We had similar questions. We placed business last year for over 600 agents. Progressive is the number one private passenger auto insurance market in Minnesota for independent insurance agents, so we asked a group of agents what their clients thought of Snapshot. These agents are mostly in rural areas and probably quite conservative. The answers from these agents about their clients included:
“I have Snapshot on my extra car which is used exclusively by my 85-year old mother. She rarely drives so that qualified her for near max credits. She got demerits for hard braking, which I think mostly occurred in our driveway. For the most part, no matter how much you explain the program, people don’t like Big Brother in their car.”
“Over 60% of my Progressive clients said it is too much like Obama and did not sign up. I have lost accounts because they didn’t get the 30% discount.”
“It usually saves 10-15% for rural drivers. Once I tell them it only tracks mileage, time of day and breaking there is usually no issue.”
“A client reported he had to break hard on two occasions and the Progressive module let him know. In each case he was averting an accident, which would have been caused by the other party’s driving and lack of attention.”
(This made me wonder if Progressive might not be better served to find a method to track usage of personal devices while driving.)
Additional Progressive Snapshot hack comments
- “Several on the Snapshot program love it. It does not appear the system has GPS tracking built-in. However, numerous customers are not interested due to the GPS possibility.”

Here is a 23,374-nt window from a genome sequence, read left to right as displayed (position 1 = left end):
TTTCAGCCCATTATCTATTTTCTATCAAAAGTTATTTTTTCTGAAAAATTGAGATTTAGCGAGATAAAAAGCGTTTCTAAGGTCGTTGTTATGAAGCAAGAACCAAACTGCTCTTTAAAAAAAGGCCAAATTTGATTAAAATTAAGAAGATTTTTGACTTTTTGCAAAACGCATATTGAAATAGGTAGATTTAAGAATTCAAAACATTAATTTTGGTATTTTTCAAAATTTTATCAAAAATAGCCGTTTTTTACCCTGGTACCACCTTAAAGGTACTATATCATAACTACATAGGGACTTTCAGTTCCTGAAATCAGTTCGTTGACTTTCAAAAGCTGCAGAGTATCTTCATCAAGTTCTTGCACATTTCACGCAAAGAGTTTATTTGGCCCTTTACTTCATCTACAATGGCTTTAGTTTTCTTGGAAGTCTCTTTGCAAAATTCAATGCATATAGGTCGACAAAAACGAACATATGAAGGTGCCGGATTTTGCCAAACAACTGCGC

- “Fine as long as the customer gets the discount. Otherwise they let me know that they’re peeved and feel violated.”
- “From what I’ve seen it’s a waste of time unless you barely use the vehicle.”
- “Those who have done it and received the discount have been very pleased.”
- “My feelings are that Progressive raised their rates to the level where they aren’t competitive unless the qualify for a pretty good Snapshot discount. I have customer who work shifts ay a manufacturing plant and are driving late at night. I prefer the old methods of judging drivers.”
- “I have it on my personal auto and got the full 30% discount. It was a piece of cake.”
- “Not many takers. Not really a hassle but just don’t like someone monitoring their every move.”
- “Some initial concerns about privacy, but well worth the little bit of work to do it.”
- “If they’re in heavy traffic they shouldn’t try it.”
- “Not worth the hassle. Sometimes they don’t work and get a nasty email telling them to plug it in, or to return it, or they will be charged. That smarts because they aren’t aware it isn’t working.”
- “Customers think it’s an invasion of privacy, I haven’t sold one on it.”
- “It’s about 50%-50% those who think it’s an invasion of privacy and those who will use it and are pleased with the savings.”
- “Very few of our customers are interested. Many don’t like the insurance company to know when they drive and where they drive. Most are skeptical of the discount that they advertise.”
I’m a Hartford agent who produces a significant share of their business in Minnesota. They’re an excellent company who have missed the target so far with a similar program called TrueLane. The Truelane program tracks location, which seems to be an absolute non-starter in many people’s minds.